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The "Complete Protein" Myth

Updated on September 3, 2015
Justin Bosley profile image

My name is Justin Bosley. I am in my senior year of my Bachelors in Nutritional Science. I love nutrition, learning, teaching and science!

Backgound

Story time: In 1971 a woman with a good heart wrote a book called “Diet for a Small Planet” in which she described a way in which we could end world hunger through adopting a more plant based diet. Much of what she described was true including the fact that replacing meat and other animal products with plant products could free up a lot of food resources that could be used to donate to other poor struggling countries instead of being fed to food animals. Although she spread good information, it also came with some baggage. In the process she created a myth that would permeate classrooms and society for over four decades. Despite credible and overwhelming evidence to the contrary, the superstition is perpetuated by layman and professor alike. The undying myth is the notion that plant based diets require proper food combining in order to ensure adequate intake of a balanced amino acid profile. This concept is based on the belief that plant foods are “missing” or "deficient in" certain amino acids.

Protein Structure

Source

What is an Amino Acid?

Amino acids are the building blocks of proteins. Proteins are basically long chains of amino acids bound through peptide bonds. Most proteins in nature are composed of varying combinations of 20 to 22 different types of amino acids. The order and number of the amino acids makes the structure, size, and function of the protein unique. Only 9 of these amino acids are essential to human nutrition. These essential amino acids include: Phenylalanine, Valine, Tryptophan, Threonine, Isoleucine, Methionine, Histidine, Arginine, Lysine, and Leucine. They can be remembered by the acronym PVT TIM HALL (pronounced: Private Tim Hall). The other 12 amino acids can be synthesized by our bodies from other things.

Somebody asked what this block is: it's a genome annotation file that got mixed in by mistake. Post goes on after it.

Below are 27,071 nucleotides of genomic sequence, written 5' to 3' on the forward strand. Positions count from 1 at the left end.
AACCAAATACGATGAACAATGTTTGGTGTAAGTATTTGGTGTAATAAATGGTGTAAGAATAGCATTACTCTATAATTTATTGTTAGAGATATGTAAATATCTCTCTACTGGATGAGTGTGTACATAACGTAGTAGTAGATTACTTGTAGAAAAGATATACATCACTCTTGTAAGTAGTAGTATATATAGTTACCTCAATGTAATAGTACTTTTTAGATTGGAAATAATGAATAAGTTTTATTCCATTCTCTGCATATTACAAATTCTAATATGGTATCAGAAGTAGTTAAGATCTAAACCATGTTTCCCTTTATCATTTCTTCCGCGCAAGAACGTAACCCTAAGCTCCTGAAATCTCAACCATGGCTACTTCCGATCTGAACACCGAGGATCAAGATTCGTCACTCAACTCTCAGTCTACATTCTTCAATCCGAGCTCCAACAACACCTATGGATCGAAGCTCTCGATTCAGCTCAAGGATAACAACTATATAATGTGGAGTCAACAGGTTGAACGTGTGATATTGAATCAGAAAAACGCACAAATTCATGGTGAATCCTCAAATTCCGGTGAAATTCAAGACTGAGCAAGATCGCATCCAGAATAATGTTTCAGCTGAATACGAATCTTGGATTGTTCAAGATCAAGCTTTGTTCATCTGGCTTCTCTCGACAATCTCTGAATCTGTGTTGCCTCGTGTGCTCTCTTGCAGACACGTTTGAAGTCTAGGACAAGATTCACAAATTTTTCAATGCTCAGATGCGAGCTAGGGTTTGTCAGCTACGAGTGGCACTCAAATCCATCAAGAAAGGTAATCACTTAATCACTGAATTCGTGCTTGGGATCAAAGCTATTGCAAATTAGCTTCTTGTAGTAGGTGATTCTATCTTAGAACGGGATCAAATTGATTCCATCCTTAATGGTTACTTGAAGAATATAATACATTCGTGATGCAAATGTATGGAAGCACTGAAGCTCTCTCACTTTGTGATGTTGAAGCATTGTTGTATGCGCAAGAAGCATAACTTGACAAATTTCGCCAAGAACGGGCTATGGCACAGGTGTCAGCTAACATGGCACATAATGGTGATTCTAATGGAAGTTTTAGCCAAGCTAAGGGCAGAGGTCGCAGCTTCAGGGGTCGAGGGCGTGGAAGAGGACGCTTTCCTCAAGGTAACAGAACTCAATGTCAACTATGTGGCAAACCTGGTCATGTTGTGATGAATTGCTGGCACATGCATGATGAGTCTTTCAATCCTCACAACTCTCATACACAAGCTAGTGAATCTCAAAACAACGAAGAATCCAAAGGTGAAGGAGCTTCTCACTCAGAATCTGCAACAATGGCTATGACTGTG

Amino Acids in Foods

Frances Moore Lappe was the author of this book and in it she described how beans, peas and lentils (all part of the legume family) are deficient, compared to meat, in the essential amino acid methionine a sulfur containing amino acid and and higher in lysine. Grains are higher in methionine and lower in Lysine. So in order to get a more balanced source of amino acids she counseled that those who eat vegetarian should combine their grains and legumes equally. This lead to a long held idea that every meal must be balanced with equal parts legumes and grains, and that vegetable proteins are not “complete”.

There is one problem with this idea, it is only slightly true and doesn’t help a person whatsoever but has seemed to only hinder people in their dietary choices and brought some fear into people that believe that if they want to avoid meat they have to eat a legume and a grain at every meal. Well lets take and analyze the facts in order to see what truth there is to what she said.


First let’s gather some data from the USDA on the amino acid composition of Legumes:

I analyzed each legume by 100 grams of dry weight.

Beans, pinto, mature seeds, raw Beans, kidney, red, mature seeds, raw Beans, black, mature seeds, raw Soybeans, mature seeds, raw Peas, green, split, mature seeds, raw Lentils, raw
Beans, pinto, mature seeds, raw Beans, kidney, red, mature seeds, raw Beans, black, mature seeds, raw Soybeans, mature seeds, raw Peas, green, split, mature seeds, raw Lentils, raw | Source